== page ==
Encounter: Malabar Pit Viper

Little did we know that we were being watched by a silent and mysterious presence on a wooden beam behind us
The first time I went to Agumbe Rainforest Research Station, I remember walking for hours in the night, hoping to catch a glimpse of Malabar Pit Vipers. No luck. This time, on a trip with the other ogres, nearly two full days passed without incident.
The heat-sensing pits between the eye and nostril can be clearly seen
On the second night, Sandy and I were walking towards our tent in pouring rain, guided only by the small beam of my torch. I almost stepped on a twig that lay across my path — a dry twig that appeared to be mottled with pale lichen growth in bluish green and brown. Except this twig was moving!
“Stop!” I shrieked. Sandy bumped into me from behind. I guided the torch beam towards the head of the “twig”. One good look at the snake’s triangular head was enough to conclude that it was a viper. That, in addition to the colour pattern, pointed us in the right direction. This was a Malabar Pit Viper (Trimeresurus malabaricus)!
As I watched the fella slither past me slowly, I asked Sandy to go and fetch the others. As he ran back, I stood there in pouring rain and pitch darkness observing the snake cross the path and slowly enter a dense thicket. At times, when a twig or branch was too high, the snake lifted itself upwards like a straight stick and hooked its head on the twig. Then, it pulled itself up. This behaviour pointed to the snake’s tree-dwelling lifestyle.
By the time Sandy came back with Beej, the viper had almost dissolved into the shrub, aided by perfect camouflage. I was upset that the others had not had a good look at the snake.
The brown markings on green can be seen
Malabar Pit Vipers are nocturnal and are generally found in low bushes, trees and on rocks. During the day they are inactive and may be seen basking. They are endemic to the Western Ghats and are found between altitudes of 600 to 2134 metres. Adult snakes can grow to 55-79 centimeters. The longest ever measured was 105 centimeters. The triangular head is broader than the neck. They are typically green but appear in other morphs and a lot of variations have been recorded, including reddish-brown, yellow, etc. On its back the snake is olive or brown with black or brown spots, which may be joined to form a zigzag pattern. The sides have faint yellow spotting and the tail has yellow and black markings. The pupils have vertical slits. Malabar Pit Vipers are ovoiviviparous — the eggs form, develop and hatch within the mother’s body.
Pit vipers, which are classified under the subfamily Crotalinae in the family Viperidae, are distinguished from other vipers by the presence of a pair of heat-sensing pits located between the eye and nostril. These organs help the snake detect the body heat of warm-blooded prey even in absolute darkness.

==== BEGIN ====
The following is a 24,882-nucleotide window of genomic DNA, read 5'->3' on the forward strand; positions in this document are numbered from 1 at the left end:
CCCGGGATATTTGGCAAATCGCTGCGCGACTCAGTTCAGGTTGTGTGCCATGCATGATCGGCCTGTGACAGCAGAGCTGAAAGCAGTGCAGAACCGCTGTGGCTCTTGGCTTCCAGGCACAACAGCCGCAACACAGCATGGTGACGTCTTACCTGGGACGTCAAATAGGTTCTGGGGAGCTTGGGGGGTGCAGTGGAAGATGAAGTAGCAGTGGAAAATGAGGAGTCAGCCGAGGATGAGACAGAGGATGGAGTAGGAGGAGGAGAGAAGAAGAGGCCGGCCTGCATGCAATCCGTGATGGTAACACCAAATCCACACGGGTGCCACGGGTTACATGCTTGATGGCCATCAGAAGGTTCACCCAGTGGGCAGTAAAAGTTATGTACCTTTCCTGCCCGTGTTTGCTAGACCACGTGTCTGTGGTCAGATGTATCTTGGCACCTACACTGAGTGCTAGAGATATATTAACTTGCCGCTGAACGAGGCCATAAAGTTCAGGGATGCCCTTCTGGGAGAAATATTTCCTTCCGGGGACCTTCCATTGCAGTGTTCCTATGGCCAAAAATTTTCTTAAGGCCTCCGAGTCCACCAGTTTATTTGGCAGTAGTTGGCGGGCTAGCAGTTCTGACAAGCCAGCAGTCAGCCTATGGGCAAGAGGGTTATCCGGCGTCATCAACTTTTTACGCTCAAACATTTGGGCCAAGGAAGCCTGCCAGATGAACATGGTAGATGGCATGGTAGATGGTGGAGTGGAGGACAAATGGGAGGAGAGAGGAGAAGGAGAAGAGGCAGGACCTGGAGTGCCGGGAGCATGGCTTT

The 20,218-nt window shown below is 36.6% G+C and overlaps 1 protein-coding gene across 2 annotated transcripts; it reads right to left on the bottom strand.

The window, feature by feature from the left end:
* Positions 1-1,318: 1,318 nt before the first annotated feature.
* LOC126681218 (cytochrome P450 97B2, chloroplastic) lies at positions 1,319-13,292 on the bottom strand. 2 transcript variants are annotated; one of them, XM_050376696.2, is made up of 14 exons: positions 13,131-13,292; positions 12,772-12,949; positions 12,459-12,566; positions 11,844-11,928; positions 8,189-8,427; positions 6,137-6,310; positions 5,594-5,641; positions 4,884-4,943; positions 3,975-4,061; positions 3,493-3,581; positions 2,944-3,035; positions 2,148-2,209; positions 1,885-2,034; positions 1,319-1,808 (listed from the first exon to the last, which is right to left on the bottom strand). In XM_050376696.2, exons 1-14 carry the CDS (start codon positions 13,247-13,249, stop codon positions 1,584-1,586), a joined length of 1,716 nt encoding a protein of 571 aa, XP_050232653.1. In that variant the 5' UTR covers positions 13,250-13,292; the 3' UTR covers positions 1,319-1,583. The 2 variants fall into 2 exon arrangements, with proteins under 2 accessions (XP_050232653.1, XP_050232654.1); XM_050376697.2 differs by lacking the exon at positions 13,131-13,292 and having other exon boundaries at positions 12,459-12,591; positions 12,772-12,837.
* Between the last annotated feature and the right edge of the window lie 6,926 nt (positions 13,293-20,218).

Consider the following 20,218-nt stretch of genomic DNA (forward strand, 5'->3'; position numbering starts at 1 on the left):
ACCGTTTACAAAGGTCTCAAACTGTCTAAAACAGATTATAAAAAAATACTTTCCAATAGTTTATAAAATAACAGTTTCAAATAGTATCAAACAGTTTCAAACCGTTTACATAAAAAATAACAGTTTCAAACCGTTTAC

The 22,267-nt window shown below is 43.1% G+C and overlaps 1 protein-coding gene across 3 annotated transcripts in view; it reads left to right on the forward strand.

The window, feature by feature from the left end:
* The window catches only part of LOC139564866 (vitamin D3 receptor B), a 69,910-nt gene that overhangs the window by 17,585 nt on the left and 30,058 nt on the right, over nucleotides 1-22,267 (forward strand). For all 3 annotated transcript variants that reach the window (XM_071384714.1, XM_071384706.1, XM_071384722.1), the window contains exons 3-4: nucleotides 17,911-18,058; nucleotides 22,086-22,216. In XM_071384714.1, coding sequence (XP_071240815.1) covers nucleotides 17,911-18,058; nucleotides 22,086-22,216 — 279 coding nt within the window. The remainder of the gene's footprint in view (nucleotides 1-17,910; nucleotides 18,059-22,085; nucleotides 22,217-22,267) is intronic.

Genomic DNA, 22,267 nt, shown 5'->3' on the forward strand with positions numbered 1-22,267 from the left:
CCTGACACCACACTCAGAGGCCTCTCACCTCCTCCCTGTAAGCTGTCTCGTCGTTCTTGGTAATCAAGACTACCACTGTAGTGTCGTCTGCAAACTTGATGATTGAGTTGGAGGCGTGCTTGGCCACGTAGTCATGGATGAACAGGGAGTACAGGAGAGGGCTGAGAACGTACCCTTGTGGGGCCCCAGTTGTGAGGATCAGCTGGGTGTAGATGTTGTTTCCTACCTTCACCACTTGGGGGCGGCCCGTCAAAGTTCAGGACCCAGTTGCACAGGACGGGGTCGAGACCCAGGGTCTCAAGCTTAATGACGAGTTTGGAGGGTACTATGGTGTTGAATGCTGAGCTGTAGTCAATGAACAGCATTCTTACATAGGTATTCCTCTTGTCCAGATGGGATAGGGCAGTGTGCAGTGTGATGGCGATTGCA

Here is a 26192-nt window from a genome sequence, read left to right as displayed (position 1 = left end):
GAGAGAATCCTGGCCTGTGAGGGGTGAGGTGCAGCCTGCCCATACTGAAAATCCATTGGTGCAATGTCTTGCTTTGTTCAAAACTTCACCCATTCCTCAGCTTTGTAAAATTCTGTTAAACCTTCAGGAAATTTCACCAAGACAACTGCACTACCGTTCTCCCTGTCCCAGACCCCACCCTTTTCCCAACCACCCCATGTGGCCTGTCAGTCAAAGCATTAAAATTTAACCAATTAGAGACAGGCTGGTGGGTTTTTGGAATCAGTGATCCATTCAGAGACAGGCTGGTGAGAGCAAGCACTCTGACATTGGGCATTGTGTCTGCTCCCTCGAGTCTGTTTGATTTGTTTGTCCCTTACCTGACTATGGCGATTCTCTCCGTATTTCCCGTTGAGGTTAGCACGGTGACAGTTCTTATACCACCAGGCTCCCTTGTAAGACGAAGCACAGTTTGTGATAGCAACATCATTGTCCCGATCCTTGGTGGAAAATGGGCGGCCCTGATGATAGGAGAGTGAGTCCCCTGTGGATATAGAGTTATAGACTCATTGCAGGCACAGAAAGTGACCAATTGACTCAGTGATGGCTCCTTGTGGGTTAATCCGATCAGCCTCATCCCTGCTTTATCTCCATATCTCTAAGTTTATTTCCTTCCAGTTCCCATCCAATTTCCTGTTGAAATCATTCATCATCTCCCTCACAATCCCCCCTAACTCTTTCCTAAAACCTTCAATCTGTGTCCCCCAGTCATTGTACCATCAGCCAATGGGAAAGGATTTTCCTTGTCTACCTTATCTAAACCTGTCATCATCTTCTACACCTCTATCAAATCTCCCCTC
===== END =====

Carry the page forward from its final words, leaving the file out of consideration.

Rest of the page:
The other ogres were disappointed at missing the snake the night before but at 4 pm the next day, our luck turned. The ogres were busy treating a Vine Snake like a supermodel. After about 20 minutes all except me and Andy left the scene. After lingering for another ten minutes, we decided to go back to the room to pack and freshen up before our return journey. Just as we left Prashanth, the station manager, called out to us. He pointed to a wooden beam just under the roof of the dining area and said, “Look who’s sitting here.” There lay a Malabar Pit Viper, coiled, calm and relaxed.
Relaxed and lazing
Observing from high above
It dawned on us that all the while, as we were photographing the Vine Snake, this chap was watching the drama from its high throne!
The others arrived and we took good, long looks at the snake. Malabar Pit Vipers have prehensile tails (adapted to grasp or hold) and this perhaps helps them to anchor themselves on branches or twigs while they lunge at their prey. Here, the snake had used its tail as a kind of hinge to loop it against the beam in the absence of anything else to hold on to.
We made sure to keep our distance as vipers, though slow, are known to be capable of extremely fast strikes. The venom is mildly haemotoxic — the toxins destroy red blood cells, disrupt clotting of blood, and causes tissue damage. In humans it results in pain and swelling.
The prehensile tail is used as a hinge in the absence of anything to hold onto
I’m sure the snake wouldn’t have wanted to waste its venom on us, and instead save it for the geckos, tree-frogs, shrews, and birds which make up a large part of its diet. Pit vipers have erectile fangs which are kept folded against the roof of the mouth. They are brought into place only when striking.
After we observed and photographed the snake, I asked Prashanth if he would move the snake since it was close to the dining area. To my surprise, he said they would leave it there and let it decide its own way out at night. Though I was a little concerned about slithering vipers that might end up over our heads or under the dining table, I was also glad that ARRS offered a haven for snakes where they had right of way.
Text: Arun
Photographs: Sahastrarashmi and Arun
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